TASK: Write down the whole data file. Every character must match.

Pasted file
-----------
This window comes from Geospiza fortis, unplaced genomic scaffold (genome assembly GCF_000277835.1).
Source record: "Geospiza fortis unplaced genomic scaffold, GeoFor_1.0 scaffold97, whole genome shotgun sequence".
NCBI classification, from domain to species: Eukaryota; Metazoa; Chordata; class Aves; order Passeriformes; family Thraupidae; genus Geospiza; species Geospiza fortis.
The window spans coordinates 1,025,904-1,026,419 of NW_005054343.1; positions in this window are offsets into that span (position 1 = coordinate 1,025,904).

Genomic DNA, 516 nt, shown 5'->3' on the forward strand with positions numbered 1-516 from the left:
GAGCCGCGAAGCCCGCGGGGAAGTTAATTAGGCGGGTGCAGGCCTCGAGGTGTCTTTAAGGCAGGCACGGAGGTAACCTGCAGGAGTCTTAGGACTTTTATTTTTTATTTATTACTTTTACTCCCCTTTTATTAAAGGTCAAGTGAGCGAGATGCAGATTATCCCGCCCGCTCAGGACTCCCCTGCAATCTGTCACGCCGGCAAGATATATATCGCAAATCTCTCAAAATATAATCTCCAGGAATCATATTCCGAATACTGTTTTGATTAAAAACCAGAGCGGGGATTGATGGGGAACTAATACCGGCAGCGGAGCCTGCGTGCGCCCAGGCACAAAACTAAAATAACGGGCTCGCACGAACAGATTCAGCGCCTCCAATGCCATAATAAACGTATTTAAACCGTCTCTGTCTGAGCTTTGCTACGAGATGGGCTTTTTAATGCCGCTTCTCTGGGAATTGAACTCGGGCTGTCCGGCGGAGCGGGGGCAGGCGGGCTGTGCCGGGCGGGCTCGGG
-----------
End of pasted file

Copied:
This window comes from Geospiza fortis, unplaced genomic scaffold (genome assembly GCF_000277835.1).
Source record: "Geospiza fortis unplaced genomic scaffold, GeoFor_1.0 scaffold97, whole genome shotgun sequence".
NCBI classification, from domain to species: Eukaryota; Metazoa; Chordata; class Aves; order Passeriformes; family Thraupidae; genus Geospiza; species Geospiza fortis.
The window spans coordinates 1,025,904-1,026,419 of NW_005054343.1; positions in this window are offsets into that span (position 1 = coordinate 1,025,904).

Genomic DNA, 516 nt, shown 5'->3' on the forward strand with positions numbered 1-516 from the left:
GAGCCGCGAAGCCCGCGGGGAAGTTAATTAGGCGGGTGCAGGCCTCGAGGTGTCTTTAAGGCAGGCACGGAGGTAACCTGCAGGAGTCTTAGGACTTTTATTTTTTATTTATTACTTTTACTCCCCTTTTATTAAAGGTCAAGTGAGCGAGATGCAGATTATCCCGCCCGCTCAGGACTCCCCTGCAATCTGTCACGCCGGCAAGATATATATCGCAAATCTCTCAAAATATAATCTCCAGGAATCATATTCCGAATACTGTTTTGATTAAAAACCAGAGCGGGGATTGATGGGGAACTAATACCGGCAGCGGAGCCTGCGTGCGCCCAGGCACAAAACTAAAATAACGGGCTCGCACGAACAGATTCAGCGCCTCCAATGCCATAATAAACGTATTTAAACCGTCTCTGTCTGAGCTTTGCTACGAGATGGGCTTTTTAATGCCGCTTCTCTGGGAATTGAACTCGGGCTGTCCGGCGGAGCGGGGGCAGGCGGGCTGTGCCGGGCGGGCTCGGG